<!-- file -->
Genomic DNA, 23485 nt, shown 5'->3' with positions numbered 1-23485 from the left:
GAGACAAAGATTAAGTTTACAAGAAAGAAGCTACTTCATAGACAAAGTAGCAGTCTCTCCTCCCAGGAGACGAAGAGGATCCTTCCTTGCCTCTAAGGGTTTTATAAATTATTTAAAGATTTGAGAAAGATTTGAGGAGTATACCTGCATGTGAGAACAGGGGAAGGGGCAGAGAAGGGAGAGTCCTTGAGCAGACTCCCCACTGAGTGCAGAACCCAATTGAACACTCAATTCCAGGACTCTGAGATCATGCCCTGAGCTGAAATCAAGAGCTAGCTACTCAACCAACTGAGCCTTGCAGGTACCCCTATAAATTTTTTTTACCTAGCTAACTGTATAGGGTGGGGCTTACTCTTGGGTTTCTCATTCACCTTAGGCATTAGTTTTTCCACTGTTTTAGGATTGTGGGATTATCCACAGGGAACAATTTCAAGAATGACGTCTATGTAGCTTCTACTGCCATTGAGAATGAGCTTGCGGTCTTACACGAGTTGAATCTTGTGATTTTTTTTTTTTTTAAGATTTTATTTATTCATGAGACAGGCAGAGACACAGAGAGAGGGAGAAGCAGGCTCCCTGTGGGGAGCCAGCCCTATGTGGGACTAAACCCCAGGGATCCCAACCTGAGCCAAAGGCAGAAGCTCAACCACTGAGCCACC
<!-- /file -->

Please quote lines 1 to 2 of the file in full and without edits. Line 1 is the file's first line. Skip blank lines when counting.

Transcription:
Genomic DNA, 23485 nt, shown 5'->3' with positions numbered 1-23485 from the left:
GAGACAAAGATTAAGTTTACAAGAAAGAAGCTACTTCATAGACAAAGTAGCAGTCTCTCCTCCCAGGAGACGAAGAGGATCCTTCCTTGCCTCTAAGGGTTTTATAAATTATTTAAAGATTTGAGAAAGATTTGAGGAGTATACCTGCATGTGAGAACAGGGGAAGGGGCAGAGAAGGGAGAGTCCTTGAGCAGACTCCCCACTGAGTGCAGAACCCAATTGAACACTCAATTCCAGGACTCTGAGATCATGCCCTGAGCTGAAATCAAGAGCTAGCTACTCAACCAACTGAGCCTTGCAGGTACCCCTATAAATTTTTTTTACCTAGCTAACTGTATAGGGTGGGGCTTACTCTTGGGTTTCTCATTCACCTTAGGCATTAGTTTTTCCACTGTTTTAGGATTGTGGGATTATCCACAGGGAACAATTTCAAGAATGACGTCTATGTAGCTTCTACTGCCATTGAGAATGAGCTTGCGGTCTTACACGAGTTGAATCTTGTGATTTTTTTTTTTTTTAAGATTTTATTTATTCATGAGACAGGCAGAGACACAGAGAGAGGGAGAAGCAGGCTCCCTGTGGGGAGCCAGCCCTATGTGGGACTAAACCCCAGGGATCCCAACCTGAGCCAAAGGCAGAAGCTCAACCACTGAGCCACC